A 1960 Memphis Scream-iere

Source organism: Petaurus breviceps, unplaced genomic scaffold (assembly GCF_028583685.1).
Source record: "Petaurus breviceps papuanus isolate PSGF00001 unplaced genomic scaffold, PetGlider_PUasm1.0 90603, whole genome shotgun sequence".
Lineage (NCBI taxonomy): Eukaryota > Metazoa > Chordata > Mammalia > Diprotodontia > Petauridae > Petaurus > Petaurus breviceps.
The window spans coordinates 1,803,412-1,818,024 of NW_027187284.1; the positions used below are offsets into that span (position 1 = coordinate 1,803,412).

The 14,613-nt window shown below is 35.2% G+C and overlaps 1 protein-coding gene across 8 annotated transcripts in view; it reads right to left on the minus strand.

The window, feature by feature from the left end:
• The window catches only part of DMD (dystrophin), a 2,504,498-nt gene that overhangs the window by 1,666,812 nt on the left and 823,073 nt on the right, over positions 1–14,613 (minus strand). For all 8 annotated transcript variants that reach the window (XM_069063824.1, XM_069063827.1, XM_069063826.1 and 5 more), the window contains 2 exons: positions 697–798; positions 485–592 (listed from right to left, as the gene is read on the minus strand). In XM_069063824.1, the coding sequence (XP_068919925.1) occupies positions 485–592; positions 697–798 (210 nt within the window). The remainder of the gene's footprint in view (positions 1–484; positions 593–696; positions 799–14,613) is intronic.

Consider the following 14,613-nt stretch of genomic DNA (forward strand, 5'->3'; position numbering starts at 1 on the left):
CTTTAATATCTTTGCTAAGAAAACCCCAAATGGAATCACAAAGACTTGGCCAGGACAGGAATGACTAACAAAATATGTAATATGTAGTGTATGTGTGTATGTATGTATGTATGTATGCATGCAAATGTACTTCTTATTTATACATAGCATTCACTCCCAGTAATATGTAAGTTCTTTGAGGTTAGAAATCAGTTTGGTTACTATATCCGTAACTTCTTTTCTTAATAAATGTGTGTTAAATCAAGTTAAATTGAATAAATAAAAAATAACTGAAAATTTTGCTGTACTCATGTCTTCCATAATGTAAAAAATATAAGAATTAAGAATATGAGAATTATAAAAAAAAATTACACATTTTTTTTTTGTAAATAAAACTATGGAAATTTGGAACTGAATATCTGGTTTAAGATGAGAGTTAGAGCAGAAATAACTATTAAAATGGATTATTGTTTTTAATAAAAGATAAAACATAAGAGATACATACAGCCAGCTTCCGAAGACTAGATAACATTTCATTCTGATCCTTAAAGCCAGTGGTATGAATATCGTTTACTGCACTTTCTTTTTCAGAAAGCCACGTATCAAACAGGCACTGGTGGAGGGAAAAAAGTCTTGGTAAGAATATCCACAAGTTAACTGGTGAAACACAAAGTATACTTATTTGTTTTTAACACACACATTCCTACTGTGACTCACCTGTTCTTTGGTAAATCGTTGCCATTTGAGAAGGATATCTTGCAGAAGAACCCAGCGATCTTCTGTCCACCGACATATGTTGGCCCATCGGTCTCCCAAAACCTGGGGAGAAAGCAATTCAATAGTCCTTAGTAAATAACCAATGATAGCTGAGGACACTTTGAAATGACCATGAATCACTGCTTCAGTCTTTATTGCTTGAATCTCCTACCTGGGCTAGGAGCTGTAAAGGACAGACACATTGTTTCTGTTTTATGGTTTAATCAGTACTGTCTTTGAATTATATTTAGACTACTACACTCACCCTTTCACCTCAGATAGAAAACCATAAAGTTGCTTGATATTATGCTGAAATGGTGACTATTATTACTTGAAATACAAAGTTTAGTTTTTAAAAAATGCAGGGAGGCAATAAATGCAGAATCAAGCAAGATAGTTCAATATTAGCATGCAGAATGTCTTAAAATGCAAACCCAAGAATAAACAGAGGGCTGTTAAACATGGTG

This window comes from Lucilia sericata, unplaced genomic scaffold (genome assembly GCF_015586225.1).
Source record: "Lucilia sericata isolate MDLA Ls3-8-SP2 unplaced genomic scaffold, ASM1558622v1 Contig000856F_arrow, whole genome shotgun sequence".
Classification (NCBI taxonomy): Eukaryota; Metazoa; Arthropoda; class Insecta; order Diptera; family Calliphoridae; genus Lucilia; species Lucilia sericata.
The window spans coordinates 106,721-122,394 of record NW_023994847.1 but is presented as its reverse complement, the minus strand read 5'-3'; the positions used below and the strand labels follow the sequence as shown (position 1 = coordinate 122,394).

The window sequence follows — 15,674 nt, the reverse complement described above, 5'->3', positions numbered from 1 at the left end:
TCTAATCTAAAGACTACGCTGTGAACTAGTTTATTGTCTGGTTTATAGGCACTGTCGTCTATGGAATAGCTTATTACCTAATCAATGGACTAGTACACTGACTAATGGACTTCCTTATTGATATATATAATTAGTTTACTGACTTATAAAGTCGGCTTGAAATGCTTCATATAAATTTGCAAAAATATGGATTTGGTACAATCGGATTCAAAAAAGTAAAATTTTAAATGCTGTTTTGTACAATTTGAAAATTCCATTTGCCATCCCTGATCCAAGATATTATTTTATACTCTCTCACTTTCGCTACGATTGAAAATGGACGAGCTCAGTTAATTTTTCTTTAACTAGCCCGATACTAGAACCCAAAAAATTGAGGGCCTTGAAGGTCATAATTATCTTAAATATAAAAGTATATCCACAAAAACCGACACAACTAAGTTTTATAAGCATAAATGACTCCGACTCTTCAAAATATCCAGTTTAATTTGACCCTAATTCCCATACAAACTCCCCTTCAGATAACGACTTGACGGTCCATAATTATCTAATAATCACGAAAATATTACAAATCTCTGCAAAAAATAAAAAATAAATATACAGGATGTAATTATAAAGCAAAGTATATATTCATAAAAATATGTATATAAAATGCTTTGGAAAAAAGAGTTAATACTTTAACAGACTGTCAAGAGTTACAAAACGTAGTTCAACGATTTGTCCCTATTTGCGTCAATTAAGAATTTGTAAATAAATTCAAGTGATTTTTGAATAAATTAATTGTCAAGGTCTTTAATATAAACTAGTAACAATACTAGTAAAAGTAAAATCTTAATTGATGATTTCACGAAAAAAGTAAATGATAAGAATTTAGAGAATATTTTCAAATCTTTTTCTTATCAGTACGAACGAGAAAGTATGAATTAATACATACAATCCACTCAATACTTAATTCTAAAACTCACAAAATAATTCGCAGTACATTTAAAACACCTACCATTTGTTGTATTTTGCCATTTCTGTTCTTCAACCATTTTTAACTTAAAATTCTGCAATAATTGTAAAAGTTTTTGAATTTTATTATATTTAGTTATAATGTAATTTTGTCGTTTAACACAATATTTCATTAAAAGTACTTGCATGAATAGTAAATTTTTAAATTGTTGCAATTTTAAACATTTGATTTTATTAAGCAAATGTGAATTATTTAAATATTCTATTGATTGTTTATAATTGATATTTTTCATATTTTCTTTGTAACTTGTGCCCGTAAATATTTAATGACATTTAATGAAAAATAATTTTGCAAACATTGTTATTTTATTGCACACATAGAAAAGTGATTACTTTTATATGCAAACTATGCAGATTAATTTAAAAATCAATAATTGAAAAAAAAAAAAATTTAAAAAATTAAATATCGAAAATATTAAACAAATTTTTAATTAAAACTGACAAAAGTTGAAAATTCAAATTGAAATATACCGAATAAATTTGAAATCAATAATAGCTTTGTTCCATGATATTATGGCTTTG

The Malco Theatre in Memphis, Tennessee might have seemed an unlikely place to jumpstart a nationwide campaign for Brides Of Dracula, yet this is where the Hammer horror classic had its world premiere, on Friday, June 3, 1960. Three thousand patrons, most of them teen-agers, lined the block around Main and Beale Street, then jammed the house to capacity. Combined efforts of Malco staff and Universal field agents brought them there. Evidence at hand suggests moviegoing reached a state of grace that night. Film history books don’t have a lot to say about that fraternity of men at the vanguard of selling pictures we call classics today. Their bows were taken at ticket booths and deposit windows --- where success counted most. It’s fun, said Malco vice-president Richard Lightman as he coordinated the arrival of Count Dracula in a mule-driven antique hearse he’d found in a Kentucky junkyard. You can’t just take a horror thriller and put it on the screen. This type of picture must be ballyhooed. Lightman understood the need for novelty to merchandise monsters, especially when so many of them competed for a kid’s allowance dollar. The very week he played Brides Of Dracula, Warner’s palace up the street was head-to-head with Circus Of Horrors. Universal's challenge was to differentiate its shocks from those served up by others. Already there had been complaints about the plethora of Dracula themes. Harrison’s Reports rebelled two years before when confronted with the triumvirate of Blood/Return, and Horror Of Dracula, all in simultaneous circulation and causing no end to confusion among patrons and promoters. The average moviegoer, unlike those of us who are in the motion picture business, does not remember the exact title of a picture he or she has seen unless it happened to be a truly exceptional film, said Pete Harrison. There is no telling how many moviegoers who will see one of them will unwittingly pass up either one or both of the other pictures in the mistaken belief that they are one and the same. Now schools were letting out for a 1960 summer that much more saturated with horror subjects, and here was Universal entering yet another contestant in the Dracula sweepstakes. An expert would be needed to sell this one, so they called A-Mike Vogel …